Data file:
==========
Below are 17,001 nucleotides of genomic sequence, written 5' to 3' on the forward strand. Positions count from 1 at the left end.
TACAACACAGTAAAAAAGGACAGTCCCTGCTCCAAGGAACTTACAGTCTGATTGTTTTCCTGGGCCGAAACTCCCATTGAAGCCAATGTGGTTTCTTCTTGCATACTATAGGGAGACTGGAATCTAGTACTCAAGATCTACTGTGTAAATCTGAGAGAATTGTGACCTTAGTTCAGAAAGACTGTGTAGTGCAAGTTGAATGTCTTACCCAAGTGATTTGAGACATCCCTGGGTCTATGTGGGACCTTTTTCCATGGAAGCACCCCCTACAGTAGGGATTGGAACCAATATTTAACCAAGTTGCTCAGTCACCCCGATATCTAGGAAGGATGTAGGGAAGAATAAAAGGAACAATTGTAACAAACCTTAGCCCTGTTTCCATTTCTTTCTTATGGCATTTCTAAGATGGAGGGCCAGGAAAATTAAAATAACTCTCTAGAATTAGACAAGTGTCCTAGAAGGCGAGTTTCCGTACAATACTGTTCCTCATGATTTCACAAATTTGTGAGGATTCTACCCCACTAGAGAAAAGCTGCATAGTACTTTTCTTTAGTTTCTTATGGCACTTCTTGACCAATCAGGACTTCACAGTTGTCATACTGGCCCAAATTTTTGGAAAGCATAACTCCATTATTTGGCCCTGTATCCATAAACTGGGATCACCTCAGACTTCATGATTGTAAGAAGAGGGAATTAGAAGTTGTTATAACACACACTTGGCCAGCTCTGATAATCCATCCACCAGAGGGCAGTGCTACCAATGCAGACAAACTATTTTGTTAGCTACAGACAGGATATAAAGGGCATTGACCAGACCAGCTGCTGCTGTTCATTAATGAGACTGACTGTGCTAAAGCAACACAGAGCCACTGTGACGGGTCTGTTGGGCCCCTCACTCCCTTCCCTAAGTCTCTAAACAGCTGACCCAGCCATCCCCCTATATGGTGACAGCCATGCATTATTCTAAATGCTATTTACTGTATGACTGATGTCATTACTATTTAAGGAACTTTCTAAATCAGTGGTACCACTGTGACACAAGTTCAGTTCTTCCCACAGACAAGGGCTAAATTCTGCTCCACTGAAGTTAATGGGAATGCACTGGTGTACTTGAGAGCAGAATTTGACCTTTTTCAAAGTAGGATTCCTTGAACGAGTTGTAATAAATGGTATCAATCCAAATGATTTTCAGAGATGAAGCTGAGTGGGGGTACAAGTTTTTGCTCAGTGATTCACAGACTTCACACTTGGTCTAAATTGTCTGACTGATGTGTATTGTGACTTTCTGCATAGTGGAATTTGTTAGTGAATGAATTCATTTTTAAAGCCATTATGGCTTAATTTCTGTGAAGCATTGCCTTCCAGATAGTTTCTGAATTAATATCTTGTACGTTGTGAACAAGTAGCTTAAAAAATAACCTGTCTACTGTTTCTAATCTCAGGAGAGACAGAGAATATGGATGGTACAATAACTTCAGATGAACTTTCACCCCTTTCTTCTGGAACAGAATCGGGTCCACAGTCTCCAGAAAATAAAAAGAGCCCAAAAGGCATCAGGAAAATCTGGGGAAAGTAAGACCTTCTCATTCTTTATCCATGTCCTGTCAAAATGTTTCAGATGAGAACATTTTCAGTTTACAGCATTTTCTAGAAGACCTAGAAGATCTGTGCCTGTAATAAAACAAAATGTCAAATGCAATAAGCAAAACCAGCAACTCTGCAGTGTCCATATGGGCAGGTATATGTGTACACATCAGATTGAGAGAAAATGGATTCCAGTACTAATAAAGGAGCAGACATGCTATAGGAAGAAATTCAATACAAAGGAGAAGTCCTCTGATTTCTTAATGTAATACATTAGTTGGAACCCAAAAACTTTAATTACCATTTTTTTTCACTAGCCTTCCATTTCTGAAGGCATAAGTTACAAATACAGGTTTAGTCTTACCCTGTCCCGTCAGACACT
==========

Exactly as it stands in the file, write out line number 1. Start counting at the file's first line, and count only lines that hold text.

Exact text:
Below are 17,001 nucleotides of genomic sequence, written 5' to 3' on the forward strand. Positions count from 1 at the left end.